Active Investing vs Passive Index Investing
After the invention of the index fund by Jack Bogle in the mid-1970s, we have seen an explosion of assets for passive investment houses, such as Bogle’s Vanguard, Fidelity, and BlackRock, as their AuM swell into the trillions of dollars. Index funds have finally become the favorite child of the investing world, with assets in passive index investing strategies overtaking dollar volumes from actively-managed funds as of the end of the first quarter. The “set it and forget it” style of investing has become the popular choice for the majority of market participants. But now that we’ve seen index fund assets overtake active fund assets, and the volatility of the market so far this year, is this a good thing for investors?
Source: Yahoo! Finance
What is passive index investing? In 1975 Jack Bogle had an idea, the premise of which was that most people who wish to invest in the market would be better served in a simple, low-fee structured solution that only aimed to track overall market indexes like the S&P 500, as opposed to an actively managed fund with the goal of outperforming various indices. Originally seen as nonsensical by peers within the investment world, the idea clearly was able to gain traction, raking in trillions of dollars in assets under management and, in the long run, proven to be a popular solution among both the retail and institutional investor community.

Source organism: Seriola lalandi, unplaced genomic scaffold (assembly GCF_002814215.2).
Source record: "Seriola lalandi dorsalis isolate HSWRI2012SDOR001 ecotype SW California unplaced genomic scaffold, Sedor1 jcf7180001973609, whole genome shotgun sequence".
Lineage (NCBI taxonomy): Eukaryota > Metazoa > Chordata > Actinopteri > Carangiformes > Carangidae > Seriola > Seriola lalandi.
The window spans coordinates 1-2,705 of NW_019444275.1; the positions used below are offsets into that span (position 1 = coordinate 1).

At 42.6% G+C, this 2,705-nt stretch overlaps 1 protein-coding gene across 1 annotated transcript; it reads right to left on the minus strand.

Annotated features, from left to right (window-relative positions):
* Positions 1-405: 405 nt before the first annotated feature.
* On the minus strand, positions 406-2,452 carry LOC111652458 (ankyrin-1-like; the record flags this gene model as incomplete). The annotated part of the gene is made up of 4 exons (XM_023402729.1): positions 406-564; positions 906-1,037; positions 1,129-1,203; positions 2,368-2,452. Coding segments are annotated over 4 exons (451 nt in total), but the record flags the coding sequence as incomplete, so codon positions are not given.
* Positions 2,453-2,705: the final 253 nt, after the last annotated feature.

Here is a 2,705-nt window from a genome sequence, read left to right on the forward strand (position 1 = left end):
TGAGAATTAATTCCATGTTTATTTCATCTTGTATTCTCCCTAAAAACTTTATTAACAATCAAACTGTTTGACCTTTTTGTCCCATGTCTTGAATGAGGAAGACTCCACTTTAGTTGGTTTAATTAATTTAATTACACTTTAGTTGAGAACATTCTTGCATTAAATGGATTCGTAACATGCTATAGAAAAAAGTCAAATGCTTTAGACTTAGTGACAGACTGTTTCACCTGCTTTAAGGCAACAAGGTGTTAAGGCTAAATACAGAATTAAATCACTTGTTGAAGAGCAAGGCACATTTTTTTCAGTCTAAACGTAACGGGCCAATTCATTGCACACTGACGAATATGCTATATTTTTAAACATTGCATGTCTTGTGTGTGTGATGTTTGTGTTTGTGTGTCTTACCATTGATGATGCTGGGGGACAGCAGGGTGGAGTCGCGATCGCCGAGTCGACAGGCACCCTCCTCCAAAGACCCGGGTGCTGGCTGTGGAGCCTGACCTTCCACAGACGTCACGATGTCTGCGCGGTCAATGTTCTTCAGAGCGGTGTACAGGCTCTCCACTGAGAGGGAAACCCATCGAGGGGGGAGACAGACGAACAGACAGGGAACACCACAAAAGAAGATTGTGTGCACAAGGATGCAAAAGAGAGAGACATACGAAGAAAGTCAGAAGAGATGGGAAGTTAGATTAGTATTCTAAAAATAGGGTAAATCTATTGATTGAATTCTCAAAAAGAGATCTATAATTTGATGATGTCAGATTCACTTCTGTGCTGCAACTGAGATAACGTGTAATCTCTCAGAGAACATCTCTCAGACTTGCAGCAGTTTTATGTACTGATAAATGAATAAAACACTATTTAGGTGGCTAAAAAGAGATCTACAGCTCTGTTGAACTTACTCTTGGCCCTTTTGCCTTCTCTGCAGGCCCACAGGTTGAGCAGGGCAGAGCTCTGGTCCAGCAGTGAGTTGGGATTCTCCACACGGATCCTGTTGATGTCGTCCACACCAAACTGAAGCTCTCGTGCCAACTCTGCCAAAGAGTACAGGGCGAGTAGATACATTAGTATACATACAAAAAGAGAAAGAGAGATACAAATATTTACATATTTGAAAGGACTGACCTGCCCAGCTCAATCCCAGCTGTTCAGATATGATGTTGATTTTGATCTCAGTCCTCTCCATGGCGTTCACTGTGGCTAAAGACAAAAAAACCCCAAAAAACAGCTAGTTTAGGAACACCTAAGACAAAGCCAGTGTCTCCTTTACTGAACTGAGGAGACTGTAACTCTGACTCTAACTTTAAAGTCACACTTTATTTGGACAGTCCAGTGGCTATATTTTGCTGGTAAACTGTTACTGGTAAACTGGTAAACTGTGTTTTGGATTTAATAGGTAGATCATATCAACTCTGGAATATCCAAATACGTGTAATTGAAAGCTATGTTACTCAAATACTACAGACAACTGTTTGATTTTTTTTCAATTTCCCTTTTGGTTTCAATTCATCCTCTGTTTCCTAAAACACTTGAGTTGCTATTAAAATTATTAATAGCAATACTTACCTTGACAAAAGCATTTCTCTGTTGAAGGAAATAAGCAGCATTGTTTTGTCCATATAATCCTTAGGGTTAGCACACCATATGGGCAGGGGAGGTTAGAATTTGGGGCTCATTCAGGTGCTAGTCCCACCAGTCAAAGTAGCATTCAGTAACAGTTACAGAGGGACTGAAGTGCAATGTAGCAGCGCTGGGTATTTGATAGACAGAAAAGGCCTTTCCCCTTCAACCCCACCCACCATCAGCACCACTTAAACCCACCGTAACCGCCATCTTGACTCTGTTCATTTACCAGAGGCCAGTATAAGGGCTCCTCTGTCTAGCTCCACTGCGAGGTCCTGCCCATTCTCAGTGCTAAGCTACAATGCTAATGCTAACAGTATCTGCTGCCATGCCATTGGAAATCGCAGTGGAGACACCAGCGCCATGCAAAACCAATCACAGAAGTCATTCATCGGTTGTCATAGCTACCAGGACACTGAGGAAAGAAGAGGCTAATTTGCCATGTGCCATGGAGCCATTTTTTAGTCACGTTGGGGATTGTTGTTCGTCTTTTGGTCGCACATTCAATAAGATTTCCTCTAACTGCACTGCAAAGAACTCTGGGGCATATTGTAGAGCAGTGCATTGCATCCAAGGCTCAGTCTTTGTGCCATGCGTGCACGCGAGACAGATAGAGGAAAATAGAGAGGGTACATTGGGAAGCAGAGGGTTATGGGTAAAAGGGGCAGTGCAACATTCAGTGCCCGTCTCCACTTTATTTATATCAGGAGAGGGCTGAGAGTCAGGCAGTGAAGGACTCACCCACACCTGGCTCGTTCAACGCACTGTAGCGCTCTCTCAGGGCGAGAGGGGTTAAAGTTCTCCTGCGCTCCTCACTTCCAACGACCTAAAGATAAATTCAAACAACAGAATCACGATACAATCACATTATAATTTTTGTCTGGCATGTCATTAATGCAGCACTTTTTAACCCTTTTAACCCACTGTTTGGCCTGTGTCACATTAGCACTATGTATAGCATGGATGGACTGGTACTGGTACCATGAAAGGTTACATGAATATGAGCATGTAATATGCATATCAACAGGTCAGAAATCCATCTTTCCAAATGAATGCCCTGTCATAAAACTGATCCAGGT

What is active investing? We have previously explained that active investing is a strategy of investing where investment decisions are based on independent assessments of each investment’s worth. The goal of an active manager is to differentiate their fund and its underlying investments in order to outperform various indices or a standard benchmark. In essence, it is the opposite goal of index or passive investing. Oftentimes, however, many active managers (but not all) find themselves failing to beat their benchmark and generate the alpha Limited Partners pay exuberant fees for. Active investing is both an art and a science, requiring diligent fundamental research which often requires time and costly boots on the ground efforts, as well as frequent and nimble trading with the goal of capturing alpha. These factors result in higher expenses relative to passive strategies and thus may warrant active managers to charge higher fees relative to their passive counterpart.